My work is the result of an investigation into the relationship between representation and memory. In particular, it deals with the inherent limitations of any archival practice. I appropriate old family photographs, specifically ones that were excluded from the family’s photo album and narrative. I use those photographs to create oil paintings and collages that expose the ambivalence of any archival practice and supplemental narratives. I am interested in how an archive works in two directions at once: simultaneously wanting to complete itself and yet knowing that completion is impossible because something always escapes. I see the excluded family photographs as what has escaped and what can be used as raw material to construct an alternative version of the past, another temporal narrative image.
It is not my own past I am trying to actualize in my paintings and they are not an attempt to reproduce the original moment in time. Instead the personal and impersonal come together in my work to create a sensation or mood. I do this by omitting or enhancing certain information in the photograph as well as embracing the changes that take place when I render the imagery in paint.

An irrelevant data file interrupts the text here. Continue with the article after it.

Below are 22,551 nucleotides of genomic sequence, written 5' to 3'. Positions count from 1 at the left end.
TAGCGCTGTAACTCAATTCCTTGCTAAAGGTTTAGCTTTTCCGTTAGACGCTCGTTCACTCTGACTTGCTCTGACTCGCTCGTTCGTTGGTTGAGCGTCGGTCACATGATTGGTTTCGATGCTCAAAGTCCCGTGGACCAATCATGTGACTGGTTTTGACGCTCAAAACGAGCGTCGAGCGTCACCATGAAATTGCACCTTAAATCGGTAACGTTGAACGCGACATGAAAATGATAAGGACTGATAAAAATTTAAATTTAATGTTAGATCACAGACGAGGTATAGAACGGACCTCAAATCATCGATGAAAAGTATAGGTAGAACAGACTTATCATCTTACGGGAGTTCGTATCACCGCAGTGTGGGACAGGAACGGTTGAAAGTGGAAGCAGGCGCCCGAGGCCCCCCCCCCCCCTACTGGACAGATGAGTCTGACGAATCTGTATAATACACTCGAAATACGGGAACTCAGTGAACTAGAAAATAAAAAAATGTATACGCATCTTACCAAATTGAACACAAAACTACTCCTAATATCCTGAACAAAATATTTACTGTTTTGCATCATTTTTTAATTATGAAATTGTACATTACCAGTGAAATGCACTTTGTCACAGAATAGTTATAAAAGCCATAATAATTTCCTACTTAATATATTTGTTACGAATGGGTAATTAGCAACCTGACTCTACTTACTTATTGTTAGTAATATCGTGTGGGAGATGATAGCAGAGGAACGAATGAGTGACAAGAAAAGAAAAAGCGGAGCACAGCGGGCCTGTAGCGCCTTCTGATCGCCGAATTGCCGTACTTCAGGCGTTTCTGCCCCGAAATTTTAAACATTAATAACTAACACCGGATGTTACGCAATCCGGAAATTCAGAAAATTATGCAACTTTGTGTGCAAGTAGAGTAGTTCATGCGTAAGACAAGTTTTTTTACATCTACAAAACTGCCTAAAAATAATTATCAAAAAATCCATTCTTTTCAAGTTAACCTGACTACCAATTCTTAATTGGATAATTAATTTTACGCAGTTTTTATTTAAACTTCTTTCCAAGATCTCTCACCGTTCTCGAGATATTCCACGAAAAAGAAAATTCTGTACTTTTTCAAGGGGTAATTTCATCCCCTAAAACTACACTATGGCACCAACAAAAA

The subjects of my portraits confront the viewer with an expression or body language that is mature and self-conscious for their age. I am drawn to these as subjects because their maturity confuses the linear conception of past and present, child and adult. It is important that the subjects maintain a certain ambiguity; that their expression is enough to raise a question with out providing a clear answer. The viewer is left with the responsibility of interpreting or completing the narrative. My paintings start and end in medias res, allowing for variation and alluding to a larger whole outside of the picture frame. Images are altered, reused and translated into marks that connect them to other possible narratives. My work is intuitive and experimental, aiming to create a sensory experience that brings awareness to how different mediums construct our reality.